Wednesday, September 7, 2016

Kicking Off 1958 (maybe)


I've been itching for a new baseball project since I finished off the 1960 set. The 1958 had been in the back of my mind for a long time. And I do mean a looong time. I don't think I've ever been to a card show without at least digging thru a box that contained these colorful gems. The first things I bought on eBay were small lots of '58 Topps back in 1996.

This set has some sentimental value to me. I've mentioned before that these were the first cards I remember seeing. I was living out on Long Island and a girl in my neighborhood had some. I don't think I ever got my hands on any but by 1959 I was a collector, or at least an owner, of Topps cards.


I'm still not fully committed to chasing this set. I have the All-Star subset, the Orioles, a few dozen commons and some stars so I wouldn't starting from scratch. But a vintage set is a big commitment in time, patience and most of all, cash. I'll wait and see how I feel over the next month of so and I'm going to check into the availability of inexpensive star cards at the next hotel show I hit up.


Meanwhile I nabbed a few (sort of a sampler pack) out of a vintage bargain bin at the last hotel show. With my 'frequent buyer' discount they cost me about sixty cents each. The Andy Pafko and Charlie Lau cards were two of the better conditioned ones I found. I also grabbed a couple of Giants because I always am attracted by the lousy art skills of the Topps Art Department. Ruben Gomez got a logo penned in the form of the old San Francisco Seals cap logo. Topps usually went the route of copying defunct minor league logos for teams that had moved. The Orioles in the 1954 set had caps (and unis) drawn in that mimicked the old International League Orioles gear.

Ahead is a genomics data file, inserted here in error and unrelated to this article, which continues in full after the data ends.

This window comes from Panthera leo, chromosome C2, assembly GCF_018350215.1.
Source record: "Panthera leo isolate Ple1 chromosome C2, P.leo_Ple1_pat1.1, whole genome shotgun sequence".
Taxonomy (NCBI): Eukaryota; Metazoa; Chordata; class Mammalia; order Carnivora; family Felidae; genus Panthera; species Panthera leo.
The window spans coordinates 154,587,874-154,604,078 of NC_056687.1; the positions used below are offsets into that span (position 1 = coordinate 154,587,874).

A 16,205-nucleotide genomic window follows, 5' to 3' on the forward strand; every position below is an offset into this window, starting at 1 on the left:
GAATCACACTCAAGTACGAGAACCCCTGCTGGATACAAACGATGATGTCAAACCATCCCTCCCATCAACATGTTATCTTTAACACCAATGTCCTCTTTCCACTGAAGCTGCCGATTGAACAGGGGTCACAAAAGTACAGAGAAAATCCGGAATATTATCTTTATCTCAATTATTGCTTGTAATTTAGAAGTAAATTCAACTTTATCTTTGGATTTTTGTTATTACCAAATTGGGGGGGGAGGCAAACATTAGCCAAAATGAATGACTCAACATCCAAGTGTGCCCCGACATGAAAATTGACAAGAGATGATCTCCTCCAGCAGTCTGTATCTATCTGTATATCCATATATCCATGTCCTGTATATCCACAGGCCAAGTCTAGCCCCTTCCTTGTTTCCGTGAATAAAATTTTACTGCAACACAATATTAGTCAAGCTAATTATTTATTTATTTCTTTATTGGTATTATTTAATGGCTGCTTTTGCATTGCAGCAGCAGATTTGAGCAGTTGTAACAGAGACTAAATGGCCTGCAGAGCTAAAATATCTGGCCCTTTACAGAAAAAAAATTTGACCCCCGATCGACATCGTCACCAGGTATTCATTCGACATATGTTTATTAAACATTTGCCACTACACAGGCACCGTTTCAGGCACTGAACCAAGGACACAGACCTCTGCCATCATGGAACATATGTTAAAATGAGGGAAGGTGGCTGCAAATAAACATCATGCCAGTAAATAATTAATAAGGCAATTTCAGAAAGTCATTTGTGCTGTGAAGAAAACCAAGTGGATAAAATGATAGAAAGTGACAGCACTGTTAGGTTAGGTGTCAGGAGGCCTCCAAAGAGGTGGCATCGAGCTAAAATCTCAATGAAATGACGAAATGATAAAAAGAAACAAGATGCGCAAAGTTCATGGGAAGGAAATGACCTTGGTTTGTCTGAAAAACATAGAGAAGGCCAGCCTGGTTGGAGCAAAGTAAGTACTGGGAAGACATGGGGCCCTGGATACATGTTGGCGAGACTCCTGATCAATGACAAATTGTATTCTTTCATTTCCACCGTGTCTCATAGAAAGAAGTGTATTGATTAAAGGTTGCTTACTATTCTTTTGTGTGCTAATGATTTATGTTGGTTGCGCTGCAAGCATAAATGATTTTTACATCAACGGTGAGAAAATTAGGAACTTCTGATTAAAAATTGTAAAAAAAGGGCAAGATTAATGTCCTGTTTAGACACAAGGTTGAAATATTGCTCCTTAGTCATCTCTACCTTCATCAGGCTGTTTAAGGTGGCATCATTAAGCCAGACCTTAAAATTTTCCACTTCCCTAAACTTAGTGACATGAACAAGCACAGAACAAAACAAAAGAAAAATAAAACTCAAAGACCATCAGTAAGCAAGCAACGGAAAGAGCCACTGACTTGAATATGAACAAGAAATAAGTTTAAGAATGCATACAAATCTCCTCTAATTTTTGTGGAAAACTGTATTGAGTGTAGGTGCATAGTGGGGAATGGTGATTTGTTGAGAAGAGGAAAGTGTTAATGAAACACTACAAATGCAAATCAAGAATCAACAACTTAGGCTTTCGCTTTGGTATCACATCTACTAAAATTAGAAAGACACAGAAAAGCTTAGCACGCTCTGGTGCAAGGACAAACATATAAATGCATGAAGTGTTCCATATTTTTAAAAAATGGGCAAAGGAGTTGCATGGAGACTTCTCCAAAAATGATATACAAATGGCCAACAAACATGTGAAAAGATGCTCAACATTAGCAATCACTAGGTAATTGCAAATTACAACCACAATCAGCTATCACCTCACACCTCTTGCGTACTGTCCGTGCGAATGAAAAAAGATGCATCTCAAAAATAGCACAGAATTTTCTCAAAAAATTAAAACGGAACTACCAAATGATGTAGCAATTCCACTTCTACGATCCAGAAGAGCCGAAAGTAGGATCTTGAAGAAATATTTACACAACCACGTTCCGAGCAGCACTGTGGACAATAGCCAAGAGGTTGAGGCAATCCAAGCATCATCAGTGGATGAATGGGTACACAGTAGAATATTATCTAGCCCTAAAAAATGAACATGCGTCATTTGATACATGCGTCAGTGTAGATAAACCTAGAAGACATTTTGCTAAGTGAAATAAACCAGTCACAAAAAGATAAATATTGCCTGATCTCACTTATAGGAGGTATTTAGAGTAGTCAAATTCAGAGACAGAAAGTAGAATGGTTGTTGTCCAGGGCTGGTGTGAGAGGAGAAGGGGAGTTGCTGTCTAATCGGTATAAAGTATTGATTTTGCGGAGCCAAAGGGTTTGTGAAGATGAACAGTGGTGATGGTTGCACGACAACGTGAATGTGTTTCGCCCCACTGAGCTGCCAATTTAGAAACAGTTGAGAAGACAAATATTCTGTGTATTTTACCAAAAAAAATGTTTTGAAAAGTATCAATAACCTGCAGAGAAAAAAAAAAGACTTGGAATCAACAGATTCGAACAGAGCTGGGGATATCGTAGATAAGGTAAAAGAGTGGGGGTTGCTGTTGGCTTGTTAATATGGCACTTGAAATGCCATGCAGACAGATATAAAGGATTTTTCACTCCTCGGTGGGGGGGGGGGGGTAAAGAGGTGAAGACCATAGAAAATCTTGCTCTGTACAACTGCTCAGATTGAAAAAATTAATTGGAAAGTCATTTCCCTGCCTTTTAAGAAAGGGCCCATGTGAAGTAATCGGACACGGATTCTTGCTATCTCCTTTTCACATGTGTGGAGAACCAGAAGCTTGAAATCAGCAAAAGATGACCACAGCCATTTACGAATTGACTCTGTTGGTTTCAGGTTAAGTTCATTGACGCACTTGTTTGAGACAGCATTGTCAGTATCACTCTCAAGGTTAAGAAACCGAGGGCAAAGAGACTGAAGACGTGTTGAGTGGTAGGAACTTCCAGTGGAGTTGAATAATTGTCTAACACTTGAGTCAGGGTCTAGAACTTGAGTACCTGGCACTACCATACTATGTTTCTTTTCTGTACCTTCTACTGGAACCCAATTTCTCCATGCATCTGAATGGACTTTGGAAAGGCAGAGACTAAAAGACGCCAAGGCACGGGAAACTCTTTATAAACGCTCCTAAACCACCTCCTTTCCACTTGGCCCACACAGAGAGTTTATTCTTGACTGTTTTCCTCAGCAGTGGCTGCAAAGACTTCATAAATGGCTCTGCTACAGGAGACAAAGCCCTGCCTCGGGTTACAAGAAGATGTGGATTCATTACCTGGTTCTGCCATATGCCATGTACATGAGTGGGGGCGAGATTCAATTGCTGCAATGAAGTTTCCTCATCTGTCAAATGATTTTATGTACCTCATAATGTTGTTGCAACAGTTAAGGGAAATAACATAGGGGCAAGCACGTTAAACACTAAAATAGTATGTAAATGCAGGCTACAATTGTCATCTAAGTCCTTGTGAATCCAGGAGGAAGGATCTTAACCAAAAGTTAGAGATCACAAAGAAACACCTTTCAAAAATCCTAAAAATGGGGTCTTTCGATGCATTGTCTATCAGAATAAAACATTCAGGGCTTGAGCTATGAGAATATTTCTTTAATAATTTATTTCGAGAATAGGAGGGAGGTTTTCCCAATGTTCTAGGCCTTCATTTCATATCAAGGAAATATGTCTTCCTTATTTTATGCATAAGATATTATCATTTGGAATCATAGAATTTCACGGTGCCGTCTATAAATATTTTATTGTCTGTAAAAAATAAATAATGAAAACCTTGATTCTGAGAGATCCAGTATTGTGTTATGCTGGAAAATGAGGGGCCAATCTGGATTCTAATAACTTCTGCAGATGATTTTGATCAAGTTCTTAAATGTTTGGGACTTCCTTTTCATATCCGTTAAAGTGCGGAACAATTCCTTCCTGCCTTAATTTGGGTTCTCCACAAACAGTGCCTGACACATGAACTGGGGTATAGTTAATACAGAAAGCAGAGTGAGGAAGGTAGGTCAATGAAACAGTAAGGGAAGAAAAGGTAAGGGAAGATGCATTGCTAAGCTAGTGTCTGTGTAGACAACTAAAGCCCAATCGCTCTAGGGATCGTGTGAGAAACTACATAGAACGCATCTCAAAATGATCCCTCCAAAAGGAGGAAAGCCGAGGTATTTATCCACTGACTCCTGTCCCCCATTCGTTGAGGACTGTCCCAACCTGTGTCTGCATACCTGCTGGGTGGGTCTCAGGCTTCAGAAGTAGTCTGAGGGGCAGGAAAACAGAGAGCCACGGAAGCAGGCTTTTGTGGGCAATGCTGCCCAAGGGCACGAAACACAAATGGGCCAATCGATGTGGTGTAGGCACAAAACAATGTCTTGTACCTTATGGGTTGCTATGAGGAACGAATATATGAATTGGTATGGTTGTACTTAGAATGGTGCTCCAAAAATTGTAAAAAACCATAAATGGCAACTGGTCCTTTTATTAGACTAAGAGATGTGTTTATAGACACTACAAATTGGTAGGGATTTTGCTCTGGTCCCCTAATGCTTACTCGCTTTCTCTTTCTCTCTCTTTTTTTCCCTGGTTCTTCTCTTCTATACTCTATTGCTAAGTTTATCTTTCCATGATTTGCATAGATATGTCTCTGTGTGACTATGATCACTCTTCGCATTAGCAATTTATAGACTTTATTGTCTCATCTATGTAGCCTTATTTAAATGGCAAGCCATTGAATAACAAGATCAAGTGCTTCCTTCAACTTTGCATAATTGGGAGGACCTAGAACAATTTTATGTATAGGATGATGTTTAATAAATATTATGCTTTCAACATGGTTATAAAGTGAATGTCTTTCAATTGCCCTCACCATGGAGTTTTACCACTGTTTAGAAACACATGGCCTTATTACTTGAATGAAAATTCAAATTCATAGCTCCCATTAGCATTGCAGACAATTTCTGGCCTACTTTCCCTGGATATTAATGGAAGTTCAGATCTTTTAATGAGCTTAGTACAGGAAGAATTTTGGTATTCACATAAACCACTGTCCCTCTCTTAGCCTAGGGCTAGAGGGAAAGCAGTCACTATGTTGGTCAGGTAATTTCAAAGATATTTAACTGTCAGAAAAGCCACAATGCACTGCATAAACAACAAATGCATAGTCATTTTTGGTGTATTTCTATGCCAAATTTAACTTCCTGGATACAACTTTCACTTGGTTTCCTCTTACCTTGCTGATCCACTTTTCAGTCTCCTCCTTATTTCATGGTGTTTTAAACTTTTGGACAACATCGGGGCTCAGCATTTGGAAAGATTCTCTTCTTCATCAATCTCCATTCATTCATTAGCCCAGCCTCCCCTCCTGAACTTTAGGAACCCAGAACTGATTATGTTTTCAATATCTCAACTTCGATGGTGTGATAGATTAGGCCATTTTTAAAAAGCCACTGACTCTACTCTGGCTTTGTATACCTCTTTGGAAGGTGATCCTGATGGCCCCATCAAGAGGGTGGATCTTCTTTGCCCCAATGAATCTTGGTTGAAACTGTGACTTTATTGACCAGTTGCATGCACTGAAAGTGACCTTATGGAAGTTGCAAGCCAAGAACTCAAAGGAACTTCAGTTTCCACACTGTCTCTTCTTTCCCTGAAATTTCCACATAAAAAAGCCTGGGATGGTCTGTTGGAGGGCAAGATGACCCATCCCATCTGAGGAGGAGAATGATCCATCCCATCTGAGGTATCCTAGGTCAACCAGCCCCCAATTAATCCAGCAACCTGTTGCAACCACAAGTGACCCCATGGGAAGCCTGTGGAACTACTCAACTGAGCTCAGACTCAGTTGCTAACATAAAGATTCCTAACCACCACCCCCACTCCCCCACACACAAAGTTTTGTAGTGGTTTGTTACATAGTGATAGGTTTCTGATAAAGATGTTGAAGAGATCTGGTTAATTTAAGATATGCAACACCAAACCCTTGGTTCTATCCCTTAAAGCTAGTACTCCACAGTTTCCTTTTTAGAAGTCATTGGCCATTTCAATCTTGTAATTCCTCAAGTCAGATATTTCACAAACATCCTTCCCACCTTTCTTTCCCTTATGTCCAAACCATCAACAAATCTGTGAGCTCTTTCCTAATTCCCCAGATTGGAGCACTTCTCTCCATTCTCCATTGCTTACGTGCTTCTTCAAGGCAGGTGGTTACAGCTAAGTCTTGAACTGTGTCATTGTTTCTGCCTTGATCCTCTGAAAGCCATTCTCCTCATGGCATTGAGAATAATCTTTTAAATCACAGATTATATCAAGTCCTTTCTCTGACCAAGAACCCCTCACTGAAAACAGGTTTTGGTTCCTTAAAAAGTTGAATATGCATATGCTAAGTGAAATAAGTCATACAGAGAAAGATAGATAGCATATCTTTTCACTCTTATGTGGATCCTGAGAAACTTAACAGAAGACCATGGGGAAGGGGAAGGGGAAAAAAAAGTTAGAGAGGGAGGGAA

Check out Bob Speake's cap. Looks like it took all of thirty seconds work to make that NY Giants' cap into a San Francisco one.


Here is a close-up.

Del Crandall, Smoky Burgess, Charlie Maxwell and Billy Hoeft are all welcome additions to my vintage collection even if I don't collect the set.





I'd always assumed that Harry Simpson got his 'Suitcase Simpson' nickname by being traded around so much. Not so. i discovered my error when reading about him for my 1959 blog. I'll let Wikipedia tell it:

That his nickname of "Suitcase" came from his being frequently traded during his playing career is a common misconception. According to the 1951 Cleveland Indians Sketch Book, he was called "Suitcase" by sportswriters after the Toonerville Trolley character, Suitcase Simpson, because of his size 13 shoe with feet as large as suitcases. This is years before his many trades. His real nickname was "Goody", which came from his willingness to run errands and help neighbors in his hometown of Dalton, Georgia.


I picked up the Esposito and Lollar cards because I'm partial to the wonderful 'Flying Sock' logo. And Camilio Pascual has became a favorite of mine when I witnessed him being wrapped in a Cuban flag by on-the-field interlopers at Yankee Stadium in 1963

Over the next few months I'll make up my mind about taking this thing on. One thing I am sure of is that collecting the '58 set won't translate into a '58 Topps blog. It's hard enough for me to find time to post to this one. And my poor ol' 1960 set blog is way behind.